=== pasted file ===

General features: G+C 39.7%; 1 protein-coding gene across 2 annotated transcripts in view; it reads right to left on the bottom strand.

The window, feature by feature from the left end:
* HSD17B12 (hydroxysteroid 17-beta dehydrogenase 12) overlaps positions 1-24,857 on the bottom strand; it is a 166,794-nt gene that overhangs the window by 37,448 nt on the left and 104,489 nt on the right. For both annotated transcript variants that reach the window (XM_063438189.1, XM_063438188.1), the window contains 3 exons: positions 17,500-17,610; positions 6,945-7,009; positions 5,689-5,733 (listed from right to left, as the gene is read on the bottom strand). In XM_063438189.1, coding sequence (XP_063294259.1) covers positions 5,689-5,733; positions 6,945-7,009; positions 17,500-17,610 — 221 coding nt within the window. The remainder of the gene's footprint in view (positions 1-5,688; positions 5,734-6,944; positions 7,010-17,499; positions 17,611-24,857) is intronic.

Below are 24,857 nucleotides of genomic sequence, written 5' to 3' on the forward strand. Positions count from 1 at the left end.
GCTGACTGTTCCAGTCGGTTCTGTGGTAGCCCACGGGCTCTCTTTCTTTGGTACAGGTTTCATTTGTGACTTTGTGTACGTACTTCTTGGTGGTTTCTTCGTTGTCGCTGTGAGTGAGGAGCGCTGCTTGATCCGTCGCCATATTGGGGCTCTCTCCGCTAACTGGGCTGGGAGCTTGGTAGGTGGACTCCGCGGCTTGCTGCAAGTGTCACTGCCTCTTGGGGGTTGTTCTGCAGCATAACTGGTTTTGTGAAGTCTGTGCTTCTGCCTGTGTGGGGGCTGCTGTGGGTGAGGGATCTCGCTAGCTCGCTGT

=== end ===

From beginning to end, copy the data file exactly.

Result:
General features: G+C 39.7%; 1 protein-coding gene across 2 annotated transcripts in view; it reads right to left on the bottom strand.

The window, feature by feature from the left end:
* HSD17B12 (hydroxysteroid 17-beta dehydrogenase 12) overlaps positions 1-24,857 on the bottom strand; it is a 166,794-nt gene that overhangs the window by 37,448 nt on the left and 104,489 nt on the right. For both annotated transcript variants that reach the window (XM_063438189.1, XM_063438188.1), the window contains 3 exons: positions 17,500-17,610; positions 6,945-7,009; positions 5,689-5,733 (listed from right to left, as the gene is read on the bottom strand). In XM_063438189.1, coding sequence (XP_063294259.1) covers positions 5,689-5,733; positions 6,945-7,009; positions 17,500-17,610 — 221 coding nt within the window. The remainder of the gene's footprint in view (positions 1-5,688; positions 5,734-6,944; positions 7,010-17,499; positions 17,611-24,857) is intronic.

Below are 24,857 nucleotides of genomic sequence, written 5' to 3' on the forward strand. Positions count from 1 at the left end.
GCTGACTGTTCCAGTCGGTTCTGTGGTAGCCCACGGGCTCTCTTTCTTTGGTACAGGTTTCATTTGTGACTTTGTGTACGTACTTCTTGGTGGTTTCTTCGTTGTCGCTGTGAGTGAGGAGCGCTGCTTGATCCGTCGCCATATTGGGGCTCTCTCCGCTAACTGGGCTGGGAGCTTGGTAGGTGGACTCCGCGGCTTGCTGCAAGTGTCACTGCCTCTTGGGGGTTGTTCTGCAGCATAACTGGTTTTGTGAAGTCTGTGCTTCTGCCTGTGTGGGGGCTGCTGTGGGTGAGGGATCTCGCTAGCTCGCTGT